Metis minister ‘revolted’ by police brutality against Indigenous People

Metis minister ‘revolted’ by police brutality against Indigenous People

OTTAWA — Northern Affairs Minister Dan Vandal says he has been revolted by recent videotaped examples of “police brutality” against Indigenous People in Canada.

Vandal, who is Metis, told a House of Commons committee Tuesday that systemic racism against Indigenous People stems from the colonial attitude of Canada’s founding government, whose top policy objectives were ”to civilize, to Christianize and to assimilate Indigenous People into Canadian life.”

“That’s really the basis of the racism. It needs to stop,” he told the Indigenous and northern affairs committee.

“It needs a dramatic government intervention and I hope our government will be able to lead the way because the images that we saw of police brutality are absolutely unacceptable.

“We need to stop the hate, the violence and we need to stop the racism.”

Video surfaced earlier this month of an Inuk man being knocked over by the door of an RCMP vehicle in Nunavut and of an Alberta First Nations chief, Allan Adam, being tackled and punched in the head by a Mountie during an arrest over an expired licence plate.

As well, two Indigenous People have been shot dead by police in New Brunswick this month — Chantel Moore during what was supposed to be a wellness check by Edmundston police department officers and Rodney Levi after the RCMP was called to deal with an “unwanted person” at a barbecue.

“For me personally, they’re revolting,” Vandal said of the images of some of those incidents widely shown on television and online.

“It’s something that really our country, our society can no longer put up with.”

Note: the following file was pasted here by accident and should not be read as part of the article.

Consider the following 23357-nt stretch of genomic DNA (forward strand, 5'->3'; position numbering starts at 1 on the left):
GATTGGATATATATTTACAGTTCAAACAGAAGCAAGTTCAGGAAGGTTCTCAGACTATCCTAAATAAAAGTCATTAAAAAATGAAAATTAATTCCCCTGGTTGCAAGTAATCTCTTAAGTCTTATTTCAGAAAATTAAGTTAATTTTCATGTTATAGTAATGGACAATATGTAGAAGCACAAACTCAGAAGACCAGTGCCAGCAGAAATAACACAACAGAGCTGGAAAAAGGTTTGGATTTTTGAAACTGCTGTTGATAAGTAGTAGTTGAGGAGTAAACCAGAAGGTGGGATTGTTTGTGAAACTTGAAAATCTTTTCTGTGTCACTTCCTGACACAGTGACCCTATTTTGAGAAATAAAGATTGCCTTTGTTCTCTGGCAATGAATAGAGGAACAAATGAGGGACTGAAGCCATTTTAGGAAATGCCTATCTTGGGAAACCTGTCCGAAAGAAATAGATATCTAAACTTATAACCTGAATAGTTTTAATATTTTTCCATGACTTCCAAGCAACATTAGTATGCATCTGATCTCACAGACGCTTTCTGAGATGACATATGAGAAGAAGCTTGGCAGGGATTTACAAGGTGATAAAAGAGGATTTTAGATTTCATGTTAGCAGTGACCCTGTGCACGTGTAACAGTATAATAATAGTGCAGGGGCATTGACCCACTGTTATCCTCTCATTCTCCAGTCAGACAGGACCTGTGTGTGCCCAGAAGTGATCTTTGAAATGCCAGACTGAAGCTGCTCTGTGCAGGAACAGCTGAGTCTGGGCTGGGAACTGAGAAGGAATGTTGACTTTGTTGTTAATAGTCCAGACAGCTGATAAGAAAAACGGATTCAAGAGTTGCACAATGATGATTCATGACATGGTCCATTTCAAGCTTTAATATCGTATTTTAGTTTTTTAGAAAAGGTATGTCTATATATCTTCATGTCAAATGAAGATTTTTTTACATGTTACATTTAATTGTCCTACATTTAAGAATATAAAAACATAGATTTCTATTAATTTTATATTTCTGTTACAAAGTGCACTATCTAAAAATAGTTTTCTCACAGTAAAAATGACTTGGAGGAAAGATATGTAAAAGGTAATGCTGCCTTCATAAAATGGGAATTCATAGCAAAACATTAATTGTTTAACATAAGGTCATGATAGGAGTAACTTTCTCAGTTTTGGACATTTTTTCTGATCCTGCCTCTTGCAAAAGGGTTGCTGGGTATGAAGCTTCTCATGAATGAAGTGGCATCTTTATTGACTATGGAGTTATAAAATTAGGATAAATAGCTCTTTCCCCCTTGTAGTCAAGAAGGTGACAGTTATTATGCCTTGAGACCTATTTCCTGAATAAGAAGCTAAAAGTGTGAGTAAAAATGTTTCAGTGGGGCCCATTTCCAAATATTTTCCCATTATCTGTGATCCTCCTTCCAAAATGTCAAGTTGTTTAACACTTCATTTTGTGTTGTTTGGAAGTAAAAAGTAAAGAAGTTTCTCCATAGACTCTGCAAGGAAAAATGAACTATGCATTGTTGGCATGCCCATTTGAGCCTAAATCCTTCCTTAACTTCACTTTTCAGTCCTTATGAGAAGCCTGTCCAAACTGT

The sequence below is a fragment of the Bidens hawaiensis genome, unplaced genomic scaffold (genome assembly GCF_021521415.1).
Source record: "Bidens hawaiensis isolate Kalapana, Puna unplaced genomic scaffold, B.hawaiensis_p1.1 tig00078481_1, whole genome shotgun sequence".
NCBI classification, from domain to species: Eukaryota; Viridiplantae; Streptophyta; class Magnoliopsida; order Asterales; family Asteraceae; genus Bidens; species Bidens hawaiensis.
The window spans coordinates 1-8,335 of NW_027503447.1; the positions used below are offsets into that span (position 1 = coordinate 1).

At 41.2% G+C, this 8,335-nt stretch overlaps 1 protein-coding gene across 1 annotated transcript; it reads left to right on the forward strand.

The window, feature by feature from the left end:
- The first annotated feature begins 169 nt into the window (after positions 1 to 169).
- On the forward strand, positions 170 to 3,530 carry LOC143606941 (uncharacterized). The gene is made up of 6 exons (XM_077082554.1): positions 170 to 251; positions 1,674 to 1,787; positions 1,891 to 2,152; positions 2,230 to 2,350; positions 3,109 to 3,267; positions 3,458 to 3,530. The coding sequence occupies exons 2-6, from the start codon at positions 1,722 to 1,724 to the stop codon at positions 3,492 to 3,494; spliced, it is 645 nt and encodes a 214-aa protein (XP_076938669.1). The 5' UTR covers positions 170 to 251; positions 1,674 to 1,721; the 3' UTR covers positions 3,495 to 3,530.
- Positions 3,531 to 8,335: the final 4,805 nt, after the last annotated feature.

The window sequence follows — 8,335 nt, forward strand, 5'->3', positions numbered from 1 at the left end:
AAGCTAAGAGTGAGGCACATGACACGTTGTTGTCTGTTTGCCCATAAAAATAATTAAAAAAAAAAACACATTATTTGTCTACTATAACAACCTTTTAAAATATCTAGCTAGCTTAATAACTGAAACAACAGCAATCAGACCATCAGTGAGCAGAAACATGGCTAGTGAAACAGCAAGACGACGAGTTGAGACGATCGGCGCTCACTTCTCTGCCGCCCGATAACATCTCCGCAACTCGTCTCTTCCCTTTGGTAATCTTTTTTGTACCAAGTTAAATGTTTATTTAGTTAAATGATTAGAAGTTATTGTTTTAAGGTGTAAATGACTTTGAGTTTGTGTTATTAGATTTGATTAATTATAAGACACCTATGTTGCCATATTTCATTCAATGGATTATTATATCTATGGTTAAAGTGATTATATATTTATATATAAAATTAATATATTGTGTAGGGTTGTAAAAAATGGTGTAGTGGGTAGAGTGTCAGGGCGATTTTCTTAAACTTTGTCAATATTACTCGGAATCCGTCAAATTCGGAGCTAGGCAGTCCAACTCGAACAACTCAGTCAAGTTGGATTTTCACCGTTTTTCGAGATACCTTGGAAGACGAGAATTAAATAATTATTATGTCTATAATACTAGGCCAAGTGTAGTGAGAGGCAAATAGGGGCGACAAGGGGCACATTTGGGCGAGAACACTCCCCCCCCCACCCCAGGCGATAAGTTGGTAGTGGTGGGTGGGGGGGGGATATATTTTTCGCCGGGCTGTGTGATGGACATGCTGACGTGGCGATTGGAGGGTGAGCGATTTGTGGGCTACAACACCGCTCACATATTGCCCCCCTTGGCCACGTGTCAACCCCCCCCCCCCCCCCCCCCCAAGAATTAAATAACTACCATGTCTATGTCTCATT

When he first got involved in local politics in his hometown of Winnipeg 20 years ago, Vandal said the Aboriginal justice inquiry was under way in Manitoba, which eventually came up with “a big book of recommendations” for addressing discrimination faced by Indigenous People from police, the courts and the prison system.

“The bottom line is 20-some years later there’s not a lot of change in the city of Winnipeg. We’ve had three shootings of young Indigenous People in the last six months and that’s unacceptable.”

Vandal was joined at the virtual committee meeting by Crown-Indigenous Relations Minister Carolyn Bennett and Indigenous Services Minister Marc Miller, who also condemned the recent incidents.

“We have all been upset by the images on our screens and the undeniable evidence of systemic racism in Canada,” said Bennett.

“Right now, we are in a moment when Canadians are recognizing that there’s unfairness built into our systems, that these systems have always been unfair towards Indigenous Peoples,” said Miller.

Miller and Bennett both pointed to community-based Indigenous policing, which the government is working to advance, as part of the solution.

Vandal said the government’s commitment to self-determination for Indigenous communities so that they can “take care of their own governance … whether it’s child and family services, whether it’s policing, whether it’s health, I mean that basic philosophy I think is going to bring many more positive returns than what we’ve been doing thus far.”

New Democrat MP Mumilaaq Qaqqaq, who represents Nunavut, took issue with non-Indigenous Canadians discussing the discrimination faced by Indigenous People.

“I will say it’s been very difficult to listen to the conversations that have been going on and Indigenous experiences being discussed as if non-Indigenous peoples will ever be able to fully grasp what it means to be Indigenous in Canada,” she said.

This report by The Canadian Press was first published June 16, 2020.

The Canadian Press

racism

Get local stories you won't find anywhere else right to your inbox.